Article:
Warning on El Salvador
Senator Percy's warning to El Salvador's rulers ought to be heeded by his fellow Republican in the White House as well. For President Reagan's hope of continuing heavy military and economic aid to those rulers depends on their meeting Congress's conditions for it. And Mr. Percy responsibly warned that ''not one cent'' will go to them if they renege on such a key condition as land reform. He was responding to last week's decision by El Salvador's new constituent assembly, under the leadership of extreme right-winger Robert d'Aubuisson, to suspend if not abolish an important part of the land reform program.
If the suspension is carried through it would be extremely awkward for Mr. Reagan. This summer he is required to certify once more that the Salvadoran regime is making sufficient progress on human rights to meet Congress's criteria. His last certification was roundly challenged in the light of widespread abuses, but Congress went along. It will hardly do so again if even land reform, on which the administration has placed so much weight, should be held down.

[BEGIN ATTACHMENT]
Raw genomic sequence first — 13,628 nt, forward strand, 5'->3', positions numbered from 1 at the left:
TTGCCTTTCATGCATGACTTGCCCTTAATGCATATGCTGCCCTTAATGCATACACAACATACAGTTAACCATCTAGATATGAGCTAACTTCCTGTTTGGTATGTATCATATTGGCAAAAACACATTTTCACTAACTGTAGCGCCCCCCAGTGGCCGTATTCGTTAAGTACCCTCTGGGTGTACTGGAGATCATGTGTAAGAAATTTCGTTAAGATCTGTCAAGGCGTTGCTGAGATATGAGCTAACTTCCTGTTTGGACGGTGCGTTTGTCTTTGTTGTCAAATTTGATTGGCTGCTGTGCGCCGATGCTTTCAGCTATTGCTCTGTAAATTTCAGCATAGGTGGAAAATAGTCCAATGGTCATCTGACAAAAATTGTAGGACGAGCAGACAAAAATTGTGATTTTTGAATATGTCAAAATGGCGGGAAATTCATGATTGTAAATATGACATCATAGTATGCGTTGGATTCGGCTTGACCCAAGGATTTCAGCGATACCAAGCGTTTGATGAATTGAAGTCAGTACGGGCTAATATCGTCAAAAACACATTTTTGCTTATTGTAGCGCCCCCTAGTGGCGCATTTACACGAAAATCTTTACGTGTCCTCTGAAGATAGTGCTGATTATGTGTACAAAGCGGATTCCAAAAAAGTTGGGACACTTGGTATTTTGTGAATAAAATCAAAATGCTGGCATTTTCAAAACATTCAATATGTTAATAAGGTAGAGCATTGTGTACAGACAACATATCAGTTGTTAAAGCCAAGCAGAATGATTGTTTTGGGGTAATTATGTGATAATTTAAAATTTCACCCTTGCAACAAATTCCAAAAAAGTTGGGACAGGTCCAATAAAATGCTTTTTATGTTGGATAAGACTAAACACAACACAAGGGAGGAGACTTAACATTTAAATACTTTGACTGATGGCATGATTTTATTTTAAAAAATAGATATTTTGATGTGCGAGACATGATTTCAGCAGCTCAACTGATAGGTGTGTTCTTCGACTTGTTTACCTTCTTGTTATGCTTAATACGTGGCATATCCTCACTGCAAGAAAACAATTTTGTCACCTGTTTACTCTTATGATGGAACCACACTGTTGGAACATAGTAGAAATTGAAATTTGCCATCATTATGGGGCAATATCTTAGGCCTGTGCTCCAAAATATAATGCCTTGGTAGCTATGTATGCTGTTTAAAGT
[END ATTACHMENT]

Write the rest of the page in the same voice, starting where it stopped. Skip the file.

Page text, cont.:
To be sure, the three-phase land reform program, launched in 1980, has been found wanting in equity, adequacy, and effectiveness. One phase has never been implemented, the conversion to cooperatives of medium-size farms that produce half the nation's sugar, more than half its cotton, and almost 90 percent of its coffee. But peasants were offered new rights under the ''land-to-the-tiller'' law by which sharecroppers or tenant farmers are allowed to buy up to 17 acres of the land they have been working. It is this phase that Mr. d'Aubuisson and the assembly would suspend.
Whatever the shortcomings of Salvadoran land reform, Senator Percy and others correctly see such a setback to it as a bad signal. If US aid is ''indispensable ,'' as El Salvador's new President said last week, Mr. Reagan has an obvious opportunity. He can expect the rulers to meet the full standards for certification, including land reform, if they expect him to give them a clean bill of health on Capitol Hill.